AIDS still ravages Africa, UN says
GENEVA, June 27 (Reuters) - The HIV/AIDS epidemic
continues to ravage Africa, where one in five adults is
living with the deadly virus in some states, the United
Nations said on Tuesday.
In Kenya, South Africa, Zimbabwe and Botswana, at least
one in every two 15-year-old boys will die of AIDS,
according to a grim report by the UNAIDS programme.
In the West, gay men in New York, San Francisco,
Sydney and London have become complacent, engaging
in unprotected sex, often with multiple partners, the report
But it saw glimmers of hope, noting HIV/AIDS rates had
stabilised in most high-income countries due to
awareness campaigns and better treatment. And infection
rates had dropped in a few developing nations, including
Thailand and Uganda.
"A lot of progress has been made, but it is unfortunately
not everywhere," Peter Piot, executive director of the joint
U.N. Programme on HIV/AIDS, told a news conference in
"In the West...the impact of treatment has been
spectacular. Mortality has really collapsed from AIDS.
There is really a much better and longer life for people
70 PERCENT OF VICTIMS IN AFRICA
The picture in sub-Saharan Africa was very different.
There, four million people were infected last year alone --
making up the bulk of the 5.4 million new cases
"The lifetime risk of dying from AIDS has become really
incredibly high in several countries," Piot said.
In South Africa, Botswana and Zimbabwe, today's 15 year
olds are more likely than not to die of AIDS.
Africa will need between $1.6 billion and $2.6 billion to
step up prevention programmes just to contain the
epidemic, said Piot, who backed debt-relief for the
AIDS is the fourth biggest killer worldwide. About 18.8
million people have perished since 1983, including 2.8
million last year, according to the report.
"Nearly twice that many -- 34.3 million -- are now living
with HIV, the virus that causes AIDS. Barring a miracle,
most of these will die over the next decade or so," the
The epidemic has orphaned about 13.2 million children.
About 24.5 million or 70 percent of victims are in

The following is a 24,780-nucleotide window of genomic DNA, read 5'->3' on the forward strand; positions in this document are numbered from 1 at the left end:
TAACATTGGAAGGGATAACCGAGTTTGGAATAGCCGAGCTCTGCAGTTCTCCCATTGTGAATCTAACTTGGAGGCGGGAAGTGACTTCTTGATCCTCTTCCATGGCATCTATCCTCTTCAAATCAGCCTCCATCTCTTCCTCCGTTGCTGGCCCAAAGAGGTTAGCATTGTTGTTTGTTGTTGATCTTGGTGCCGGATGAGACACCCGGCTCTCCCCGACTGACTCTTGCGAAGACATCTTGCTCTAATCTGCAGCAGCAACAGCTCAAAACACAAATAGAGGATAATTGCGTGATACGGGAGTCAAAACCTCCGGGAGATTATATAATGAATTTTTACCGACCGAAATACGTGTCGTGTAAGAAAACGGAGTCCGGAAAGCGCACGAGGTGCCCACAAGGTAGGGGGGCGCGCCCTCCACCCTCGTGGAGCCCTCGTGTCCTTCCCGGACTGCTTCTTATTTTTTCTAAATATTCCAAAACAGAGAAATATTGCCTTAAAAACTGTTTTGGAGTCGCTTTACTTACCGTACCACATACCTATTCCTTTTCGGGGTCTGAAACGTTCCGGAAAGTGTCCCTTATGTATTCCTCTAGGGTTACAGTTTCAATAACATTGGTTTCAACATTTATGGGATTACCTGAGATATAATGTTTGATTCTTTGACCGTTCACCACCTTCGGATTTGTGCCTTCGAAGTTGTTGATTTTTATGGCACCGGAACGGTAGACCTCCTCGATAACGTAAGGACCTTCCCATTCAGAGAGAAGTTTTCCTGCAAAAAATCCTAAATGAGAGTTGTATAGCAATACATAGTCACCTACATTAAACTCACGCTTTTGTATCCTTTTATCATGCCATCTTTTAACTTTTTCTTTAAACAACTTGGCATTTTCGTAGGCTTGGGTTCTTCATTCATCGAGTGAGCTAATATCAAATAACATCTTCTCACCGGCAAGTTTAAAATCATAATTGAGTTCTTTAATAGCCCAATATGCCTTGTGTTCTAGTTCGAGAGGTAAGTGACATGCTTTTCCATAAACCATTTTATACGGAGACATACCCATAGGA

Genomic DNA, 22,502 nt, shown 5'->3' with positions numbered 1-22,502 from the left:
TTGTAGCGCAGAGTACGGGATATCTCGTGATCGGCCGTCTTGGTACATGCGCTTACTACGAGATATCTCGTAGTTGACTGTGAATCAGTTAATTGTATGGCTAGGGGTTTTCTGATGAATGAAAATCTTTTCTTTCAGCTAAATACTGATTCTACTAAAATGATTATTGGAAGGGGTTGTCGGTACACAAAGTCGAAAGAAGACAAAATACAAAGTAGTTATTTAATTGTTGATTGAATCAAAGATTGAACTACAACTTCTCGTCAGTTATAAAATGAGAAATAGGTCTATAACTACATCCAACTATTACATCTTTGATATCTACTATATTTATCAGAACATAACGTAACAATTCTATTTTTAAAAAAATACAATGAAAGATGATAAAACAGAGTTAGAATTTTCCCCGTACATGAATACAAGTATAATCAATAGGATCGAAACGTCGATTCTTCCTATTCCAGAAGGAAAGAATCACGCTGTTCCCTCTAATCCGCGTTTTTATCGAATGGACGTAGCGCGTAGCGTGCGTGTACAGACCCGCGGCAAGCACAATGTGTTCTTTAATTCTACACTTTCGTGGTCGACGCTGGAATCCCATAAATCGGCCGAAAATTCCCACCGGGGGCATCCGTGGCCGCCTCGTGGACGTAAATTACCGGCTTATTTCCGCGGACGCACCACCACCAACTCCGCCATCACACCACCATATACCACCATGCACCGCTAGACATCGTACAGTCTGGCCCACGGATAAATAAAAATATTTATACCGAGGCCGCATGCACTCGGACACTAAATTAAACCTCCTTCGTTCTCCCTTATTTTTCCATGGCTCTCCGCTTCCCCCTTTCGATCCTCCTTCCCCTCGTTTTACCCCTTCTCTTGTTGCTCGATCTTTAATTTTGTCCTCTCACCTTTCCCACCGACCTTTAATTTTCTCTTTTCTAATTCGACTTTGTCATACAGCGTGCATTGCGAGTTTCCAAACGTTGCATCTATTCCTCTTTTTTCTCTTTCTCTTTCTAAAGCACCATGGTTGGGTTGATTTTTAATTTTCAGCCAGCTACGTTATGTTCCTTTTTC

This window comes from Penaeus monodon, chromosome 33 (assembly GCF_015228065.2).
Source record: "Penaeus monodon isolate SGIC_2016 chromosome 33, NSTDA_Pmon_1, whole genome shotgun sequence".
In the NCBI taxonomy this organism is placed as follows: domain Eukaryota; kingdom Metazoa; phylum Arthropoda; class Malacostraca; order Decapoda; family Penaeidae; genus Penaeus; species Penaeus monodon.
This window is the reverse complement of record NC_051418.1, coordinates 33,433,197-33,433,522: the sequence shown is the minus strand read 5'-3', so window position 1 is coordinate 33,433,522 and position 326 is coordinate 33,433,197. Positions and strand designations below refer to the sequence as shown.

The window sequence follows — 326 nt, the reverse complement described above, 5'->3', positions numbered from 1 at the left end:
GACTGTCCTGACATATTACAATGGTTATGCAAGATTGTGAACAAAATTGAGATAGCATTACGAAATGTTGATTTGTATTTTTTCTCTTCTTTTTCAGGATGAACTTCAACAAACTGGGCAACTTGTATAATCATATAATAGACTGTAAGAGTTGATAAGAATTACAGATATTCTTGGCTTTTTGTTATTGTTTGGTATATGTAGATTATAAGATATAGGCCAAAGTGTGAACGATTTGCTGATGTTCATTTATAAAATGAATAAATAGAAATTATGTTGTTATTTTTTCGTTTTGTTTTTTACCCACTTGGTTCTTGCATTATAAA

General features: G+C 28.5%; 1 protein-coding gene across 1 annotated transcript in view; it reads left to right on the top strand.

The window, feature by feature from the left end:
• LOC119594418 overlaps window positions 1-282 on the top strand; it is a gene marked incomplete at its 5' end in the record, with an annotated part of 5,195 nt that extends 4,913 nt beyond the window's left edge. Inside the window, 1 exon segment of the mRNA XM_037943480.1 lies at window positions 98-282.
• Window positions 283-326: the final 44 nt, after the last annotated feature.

sub-Saharan Africa. The highest number -- 4.2 million --
are in in South Africa, the region's most populous country.
The report listed 16 countries where over 10 percent of the
15-49 age-group were infected with HIV: Botswana,
Burundi, Central African Republic, Djibouti, Ethiopia, Ivory
Coast, Kenya, Lesotho, Malawi, Mozambique, Namibia,
Rwanda, South Africa, Swaziland, Zambia and Zimbabwe.
In seven countries, all in the southern cone of Africa, at
least one adult in five was living with the virus. Hardest hit
was Botswana at 35.8 percent, followed by Swaziland,
Zimbabwe, Lesotho, Zambia, South Africa and Namibia.
ASIAN RATES MISLEADING
In Asia, only three countries -- Cambodia, Myanmar and
Thailand -- have rates exceeding one percent HIV infection
among 15-49-year-olds, according to the 135-page U.N.
report. But even low rates mean that huge numbers of
Asians live with the virus.
In India, for example, only seven adults in 1,000 are
infected, but this translates into a total 3.7 million people,
more than in any other country except South Africa. In
China, an estimated 500,000 people live with HIV/AIDS,
mainly drug users.
"It may be just a matter of time before infections reach a
critical level...Certainly there is no room for
complacency," the report said.
Sexual behaviour was a major cause of HIV infection in
much of Latin America and the Caribbean, but the region's
macho culture often led to neglect of the problem.
In Eastern Europe and Central Asia, the HIV epidemic
was concentrated among injecting drug users. An
outbreak among users around Moscow last year resulted
in 16,000 new infections, more than in the previous six
An estimated 850,000 Americans have HIV/AIDS, with an
average of 40,000 more joining them each year, according
to Piot. Some 49,000 Canadians are currently infected.
In Europe, France has the highest number of people living
with HIV/AIDS (130,000), followed by Spain (120,000) and
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